The Fifth Element is a comedy based on symbolism
There are a lot of comedy and sci-fi movies out there, but I can’t think of one that tried to combine those two elements in order to make fun of symbolism. There is more symbolism in this movie than in 2001: A Space Odyssey and 2010 combined, and they build on one another, like a comedy builds toward a joke, and all of them express the duality inherent in the story.
Most of this movie is setup as a running joke. Gary Oldman’s hair aside, his over-the-top performance might be one example of this movie trying to find comedy in its context. There are plenty of other examples of humor in this movie, and it uses science symbols, religious metaphors, and astrology to make the jokes more outlandish and funny. I think this is also why the movie bombed in the USA, because the comedy is really out-there and I myself didn’t find it all that humorous. It’s not Blade Runner, but it’s not meant to be, even though I hear it compared to Blade Runner all the time.
Most of the movie pokes fun at sci-fi cliches and overdoes a lot of them for comedic effect. The futuristic hairstyles, clothes, oversized aliens are meant to be goofy. The movie takes its content even further, by throwing in every symbol you can think of to create some more comedic situations. Most of the symbols themselves are from a variety of sources, like the 19th century Freemasons or Catholicism.
What is the fifth element? This is the biggest joke of the whole movie. It’s not that big a reveal really, since they explain it early on. According to Plato, the fifth element is the quintessence, an abstract concept not easily described. Maybe that’s why it’s supposed to be funny.
Colonel Musgrove: Now, what’s that supposed to be coming out of there?
Indiana: Lightning. Fire. The power of God or something.
Taken more literally, the characters “think” the fifth element is the power of God “or something”. Dallas thinks that’s what God’s prophet is here to release, in order to destroy the Great Evil. The cliche names are meant to poke fun at sci-fi, but that’s just a bonus. The biggest joke is the fifth element.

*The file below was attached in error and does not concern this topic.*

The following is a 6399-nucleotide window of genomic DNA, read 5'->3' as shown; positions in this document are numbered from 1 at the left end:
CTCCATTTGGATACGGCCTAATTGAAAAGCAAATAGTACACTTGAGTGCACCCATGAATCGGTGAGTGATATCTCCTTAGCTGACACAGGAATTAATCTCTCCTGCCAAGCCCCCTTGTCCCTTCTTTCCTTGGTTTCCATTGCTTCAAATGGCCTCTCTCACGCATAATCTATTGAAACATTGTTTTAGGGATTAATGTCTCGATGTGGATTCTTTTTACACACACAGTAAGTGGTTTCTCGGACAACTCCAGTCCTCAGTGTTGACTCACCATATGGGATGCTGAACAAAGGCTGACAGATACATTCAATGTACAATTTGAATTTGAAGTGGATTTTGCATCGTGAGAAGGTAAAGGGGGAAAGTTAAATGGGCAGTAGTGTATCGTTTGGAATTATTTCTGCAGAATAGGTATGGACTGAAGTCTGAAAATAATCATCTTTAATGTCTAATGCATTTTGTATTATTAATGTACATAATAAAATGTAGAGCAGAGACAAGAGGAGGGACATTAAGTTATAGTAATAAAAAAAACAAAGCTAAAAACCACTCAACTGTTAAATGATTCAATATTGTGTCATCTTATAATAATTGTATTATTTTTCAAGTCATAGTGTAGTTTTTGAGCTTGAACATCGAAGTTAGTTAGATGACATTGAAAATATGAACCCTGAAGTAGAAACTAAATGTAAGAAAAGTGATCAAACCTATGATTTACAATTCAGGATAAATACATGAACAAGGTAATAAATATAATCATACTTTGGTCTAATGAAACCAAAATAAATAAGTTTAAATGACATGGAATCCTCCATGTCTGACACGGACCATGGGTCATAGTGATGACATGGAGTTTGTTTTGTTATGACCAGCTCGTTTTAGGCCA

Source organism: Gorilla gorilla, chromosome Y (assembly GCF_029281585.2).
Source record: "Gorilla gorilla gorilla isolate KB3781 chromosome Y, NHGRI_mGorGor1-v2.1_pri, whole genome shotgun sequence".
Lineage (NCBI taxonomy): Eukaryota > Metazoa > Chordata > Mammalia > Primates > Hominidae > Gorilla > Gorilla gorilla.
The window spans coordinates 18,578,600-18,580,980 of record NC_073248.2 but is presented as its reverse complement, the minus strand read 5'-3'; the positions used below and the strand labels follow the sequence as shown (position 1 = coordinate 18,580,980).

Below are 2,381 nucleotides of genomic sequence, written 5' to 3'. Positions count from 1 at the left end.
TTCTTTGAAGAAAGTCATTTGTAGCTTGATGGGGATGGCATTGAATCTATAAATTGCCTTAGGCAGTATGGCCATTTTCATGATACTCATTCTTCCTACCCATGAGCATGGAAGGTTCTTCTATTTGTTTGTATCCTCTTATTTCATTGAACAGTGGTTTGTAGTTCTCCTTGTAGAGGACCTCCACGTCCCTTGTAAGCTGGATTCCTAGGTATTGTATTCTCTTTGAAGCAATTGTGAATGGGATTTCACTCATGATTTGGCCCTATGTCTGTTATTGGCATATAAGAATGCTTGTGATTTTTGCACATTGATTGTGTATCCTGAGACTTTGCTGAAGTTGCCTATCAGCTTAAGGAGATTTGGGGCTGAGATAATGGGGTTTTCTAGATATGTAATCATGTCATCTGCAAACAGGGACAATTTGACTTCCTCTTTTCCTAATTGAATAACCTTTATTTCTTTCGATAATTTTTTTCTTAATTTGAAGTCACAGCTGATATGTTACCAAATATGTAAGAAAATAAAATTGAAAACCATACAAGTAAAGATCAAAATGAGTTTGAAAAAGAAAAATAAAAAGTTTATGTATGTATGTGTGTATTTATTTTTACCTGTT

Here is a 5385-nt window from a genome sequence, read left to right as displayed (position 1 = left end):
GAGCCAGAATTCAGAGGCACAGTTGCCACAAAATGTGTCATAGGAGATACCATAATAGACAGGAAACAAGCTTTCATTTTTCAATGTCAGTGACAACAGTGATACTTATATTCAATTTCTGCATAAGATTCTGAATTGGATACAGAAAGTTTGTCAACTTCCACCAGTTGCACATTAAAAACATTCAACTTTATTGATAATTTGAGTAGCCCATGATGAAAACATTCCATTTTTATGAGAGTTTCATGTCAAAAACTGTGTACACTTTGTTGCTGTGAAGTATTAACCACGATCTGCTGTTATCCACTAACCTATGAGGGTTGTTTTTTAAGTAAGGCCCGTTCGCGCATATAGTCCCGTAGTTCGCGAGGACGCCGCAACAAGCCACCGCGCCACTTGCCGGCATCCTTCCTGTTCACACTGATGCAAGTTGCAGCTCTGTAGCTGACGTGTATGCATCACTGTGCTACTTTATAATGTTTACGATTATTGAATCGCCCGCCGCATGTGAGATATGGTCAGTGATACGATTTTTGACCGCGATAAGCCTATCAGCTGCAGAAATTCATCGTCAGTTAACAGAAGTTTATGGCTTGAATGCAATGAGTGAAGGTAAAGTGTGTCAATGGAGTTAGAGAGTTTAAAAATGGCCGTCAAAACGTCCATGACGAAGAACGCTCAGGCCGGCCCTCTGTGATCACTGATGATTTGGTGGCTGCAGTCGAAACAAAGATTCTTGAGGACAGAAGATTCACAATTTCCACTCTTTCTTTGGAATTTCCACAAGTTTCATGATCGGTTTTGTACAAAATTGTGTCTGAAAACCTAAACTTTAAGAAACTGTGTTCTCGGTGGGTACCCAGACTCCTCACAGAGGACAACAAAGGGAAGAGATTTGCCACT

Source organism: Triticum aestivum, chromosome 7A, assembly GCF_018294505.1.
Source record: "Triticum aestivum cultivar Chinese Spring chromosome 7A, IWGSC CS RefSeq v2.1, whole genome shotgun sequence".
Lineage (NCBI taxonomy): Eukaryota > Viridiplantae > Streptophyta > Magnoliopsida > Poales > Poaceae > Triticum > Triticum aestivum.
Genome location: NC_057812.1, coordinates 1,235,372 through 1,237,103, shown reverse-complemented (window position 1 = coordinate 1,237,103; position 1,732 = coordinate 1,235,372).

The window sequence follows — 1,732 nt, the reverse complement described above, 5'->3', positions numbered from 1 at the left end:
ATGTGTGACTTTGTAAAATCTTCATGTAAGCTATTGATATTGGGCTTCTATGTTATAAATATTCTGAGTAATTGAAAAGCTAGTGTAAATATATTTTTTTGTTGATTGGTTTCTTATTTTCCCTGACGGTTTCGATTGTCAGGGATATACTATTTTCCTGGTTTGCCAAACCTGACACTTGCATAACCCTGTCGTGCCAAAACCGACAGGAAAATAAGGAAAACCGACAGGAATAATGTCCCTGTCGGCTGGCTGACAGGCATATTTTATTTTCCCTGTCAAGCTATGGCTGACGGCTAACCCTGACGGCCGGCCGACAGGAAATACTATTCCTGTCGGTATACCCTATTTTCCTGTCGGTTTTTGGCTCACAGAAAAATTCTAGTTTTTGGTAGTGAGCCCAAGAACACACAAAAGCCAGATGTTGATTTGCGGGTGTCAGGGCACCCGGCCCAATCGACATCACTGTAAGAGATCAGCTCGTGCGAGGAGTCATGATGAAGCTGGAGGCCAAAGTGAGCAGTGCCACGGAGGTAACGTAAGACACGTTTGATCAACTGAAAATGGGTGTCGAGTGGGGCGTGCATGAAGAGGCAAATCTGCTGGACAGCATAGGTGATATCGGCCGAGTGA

The movie uses a lot of duality. The first time comes early on in the movie as some archaeologists try to uncover just what the fifth element is. A bearded man describes some hieroglyphs carved into a wall, and another holds up a vial of water in deep contemplation of what it all means. This is cleverly disguised duality meant to fool us into thinking the water represents God, as in Holy Water, when it is really just poison. The bearded guy pours it into his pal’s cup and the camera watches closely as he teases drinking it over and over. Hilarious.
The second joke is that most of the mysticism and power left behind on Earth is under some sort of rental agreement with a bunch of oversized, goofy aliens. These guys void the contract and try to reclaim the power of God, like it’s a used car. Hilarious. There’s a few cliches, symbols, and a bad omen thrown in for good measure. And that’s just the introduction.
Bruce Willis plays Dallas with that dry wit he’s used in every other movie he’s been in. He plays it mostly straight, like a Western hero. He lives in a advanced but familiar apartment, and the movie plays with technology jokes, like Back the Future part 2 did. His dwelling is also inspired by baroque art and the designs of Jean Giraud, who worked on the film.
Jean Giraud was a French artist known for his outlandish style, like in the magazine Heavy Metal. This movie is based on this kind of lavish style. I think the movie uses and overuses his designs, throwing endless color and shapes at the viewer. Giraud once drew a Silver Surfer comic, and I can see why. His art has distinctive elements of distopias and spiritualism, which fits well with the movie.
There are elements of transformation, as characters and symbols become other things. The most obvious example of this is the birthing of LeeLoo, as she becomes the embodiment of God’s power. She literally represents the prophecy as explained in the movie, but also symbolizes innocence and love, which is expressed at the end, when she and Dallas use some facetime to destroy evil, so to speak. So really, the movie’s ending has a laugh on us, because we thought the fifth element was some Universal nuke or something. It’s really love. The fifth element is love. Ha ha. They got us.
Overall, this is an overly complicated movie, filled with endless symbols and metaphors, which try to guide the comedy and telegraph the jokes. It mostly doesn’t work because it’s just too deep and too outlandish. The genre and the content is also hard to place into a single category, so movie theatres were filled with a lot of confused audience members. I can remember this movie making money, but it made most of it outside of the USA. I’m not sure if that’s surprising or not. Mostly, this movie doesn’t deserve comparisons to Blade Runner or anything else, because it stands on its own as a unique vision. It is still remembered today by those who love sci-fi and action, as well as those who like to contemplate enigmatic symbols.